At 10.000 BC (12 ka), we became the last of the Homo species on Earth. In evolutionary terms this is a very little time range to something happen, but I'm wondering anyway, in this meantime which are the most significant changes in our species? Were there any?

Also, I've heard something about how our body hair and nails will be gone 'soon', there's any estimation of when such a thing could happen?!

  • 2
    $\begingroup$ The problem with most evolutionary changes is that they can mostly be seen only in review (except for developing a third arm probably). So we actually don't know what is going to happen next. $\endgroup$ – Chris Apr 14 '14 at 5:50


I'd like to start by saying that phenotypic (loosely speaking phenotypic mean morphological) traits evolve because their variance in the population is correlated with some genetic variance. If most of the phenotypic variance is genetically coded, you'd expect that the trait will change through if different variant of the trait influence fitness (which is a function of both survival and reproductive success). Stated differently and more accurately the change in mean value of a given trait $R$ in the population is given by:

$$R=S\frac{V_{Ga}}{V_{P}} = S\frac{V_{Ga}}{V_{G}+V_{E}} = S\frac{V_{Ga}}{V_{Ga} + V_{Gd}+V_{E}} $$

, where $S$ is the selection differential, $V_{G} = V_{Ga}+ V_{Gd}$ is the genetic variance where its two components are the additive and dominance genetic variance respectively. $V_P = V_G + V_E$ is the phenotypic variance which two components are the genetic and environmental variances. The ratio $\frac{V_{Ga}}{V_{P}}$ has a name; it is called the heritability in the narrow sense symbolized by $h_N$ Note: I present here a simplified version of the reality!

So, if the trait you consider has genetic variance in the population and that this trait influence the fitness with a given selection differential you can provide estimates of how the trait will change through time in the human population. Now if the variance does not already exist in the population but you have to wait for mutations to occur, then you cannot really provide an estimate of when will this occur.

Discussion on the future evolution of nail size

Also, when you think about some traits such as our nails. You may consider that they are of no use but do you really think that those people that have no nail would really have a better fitness. At first I would tend to think that I would rather chose a partner that have nails, it is much more sexy! If many people are like me and appreciate nails, nailless people will have difficulties to reproduce or in other words, they will have a lower fitness that nailed people.

I don't think we have data on what loci (positions on the chromosomes) influence the size of the nails and about how much of the variance in nail size is explained by the genetic additive variance. And how do the size of our nails influence fitness. So we don't know about how this trait will evolve through time.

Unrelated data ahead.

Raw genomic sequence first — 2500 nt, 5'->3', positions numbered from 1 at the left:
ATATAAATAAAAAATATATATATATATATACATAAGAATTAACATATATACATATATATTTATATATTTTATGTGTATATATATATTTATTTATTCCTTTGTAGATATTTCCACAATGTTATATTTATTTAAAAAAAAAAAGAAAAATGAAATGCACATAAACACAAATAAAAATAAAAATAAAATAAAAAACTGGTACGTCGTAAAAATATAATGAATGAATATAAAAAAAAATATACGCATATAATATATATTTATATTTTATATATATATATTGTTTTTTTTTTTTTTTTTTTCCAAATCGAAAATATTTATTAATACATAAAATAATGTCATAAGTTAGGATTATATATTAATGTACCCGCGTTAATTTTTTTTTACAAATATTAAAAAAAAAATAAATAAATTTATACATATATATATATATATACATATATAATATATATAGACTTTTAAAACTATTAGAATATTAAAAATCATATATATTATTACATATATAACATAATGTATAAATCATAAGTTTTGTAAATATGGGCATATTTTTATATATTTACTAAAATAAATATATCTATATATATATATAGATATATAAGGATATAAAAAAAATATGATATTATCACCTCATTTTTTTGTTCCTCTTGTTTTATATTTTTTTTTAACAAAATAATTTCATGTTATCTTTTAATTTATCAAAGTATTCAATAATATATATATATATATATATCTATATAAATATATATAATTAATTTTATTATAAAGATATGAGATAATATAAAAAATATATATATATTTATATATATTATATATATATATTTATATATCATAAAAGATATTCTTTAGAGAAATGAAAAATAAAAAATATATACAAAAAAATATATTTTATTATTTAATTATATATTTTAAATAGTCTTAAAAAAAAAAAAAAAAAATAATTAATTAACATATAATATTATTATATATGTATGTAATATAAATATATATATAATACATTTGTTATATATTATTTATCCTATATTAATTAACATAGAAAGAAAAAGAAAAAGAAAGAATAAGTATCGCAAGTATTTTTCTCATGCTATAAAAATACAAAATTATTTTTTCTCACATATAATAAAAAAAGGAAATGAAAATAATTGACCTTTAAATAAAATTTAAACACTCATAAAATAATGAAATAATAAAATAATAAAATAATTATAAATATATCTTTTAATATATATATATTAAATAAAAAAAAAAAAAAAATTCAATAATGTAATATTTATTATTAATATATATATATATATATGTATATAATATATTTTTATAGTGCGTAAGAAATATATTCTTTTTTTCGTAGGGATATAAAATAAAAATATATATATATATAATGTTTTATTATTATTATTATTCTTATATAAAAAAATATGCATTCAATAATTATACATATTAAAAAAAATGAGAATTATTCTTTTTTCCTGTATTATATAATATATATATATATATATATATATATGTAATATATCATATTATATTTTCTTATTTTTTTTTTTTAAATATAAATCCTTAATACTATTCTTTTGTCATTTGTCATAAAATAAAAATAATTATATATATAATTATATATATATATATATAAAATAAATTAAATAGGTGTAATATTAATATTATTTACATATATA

Future evolution of other traits

There are several traits that we can/could more or less predict their evolution. Those are the traits for which we know the ratio of the genetic additive variance over the phenotypic variance and how it influences fitness. I can think of genes that are linked with resistance to new diseases such as HIV for example. If malaria comes to a new area you might expect the allele (=variant of a gene) allowing a better resistance to malaria will increase in frequency (note that this allele is advantageous in heterozyotes (protects from malaria) but it is highly disadvantegous in homozygote because it causes sickle-cel disease). We could estimate the change in frequency of alleles linked with obesity in some countries also. Probably several studies exist on the subject but I don't know them. One might improve this answer by giving some information about how HIV resistant variants is likely to change in frequency through time.

What were the last evolutionary changes in human history?

You can think of the impressive frequency of the Tay-Sachs disease in french canadian due to a bottleneck effect. Or you may think of the evolution of height, about the evolution of the shape of the skull or the evolution of feet. You can think of the reduction of our gut. etc… Your question is not well enough define so that we know if you consider the raise in frequency of Tay-Sachs disease is sufficient for you to be called a significant evolution.

Hope that helps!

  • $\begingroup$ Yes, it helps... Thank you! By a significant evolution event I mean it in a more common sense way, like something that can be visibly noted on our anatomy and perhaps could have some comparative figures. $\endgroup$ – kbtzr Apr 14 '14 at 12:39

One example of an active selection pressure's effect on human phenotype is in areas where malaria is endemic, the prevalence of sickle cell anemia is higher. Sickle cell anemia is highly protective against malaria, and less people die from sickle cell than die from malaria, so you see a rise of sickle cell in the population. This is a small degree of phenotype selection compared to the sort of selective pressure that would be required to cause the degree of evolution you are talking about, but it's one of the few things that can be readily seen in the modern world. Most people in the modern world live long enough to reproduce, and survival of the fittest has less influence on us than it did in our tribal days.

To wax philosophical, one might argue that the media (e.g. Hollywood) has exerted a selective pressure over our evolution, as it has significant influence over what people deem "beautiful" and "attractive," thereby altering our ultimate mating selection behaviors.


Your Answer

By clicking “Post Your Answer”, you agree to our terms of service, privacy policy and cookie policy

Not the answer you're looking for? Browse other questions tagged or ask your own question.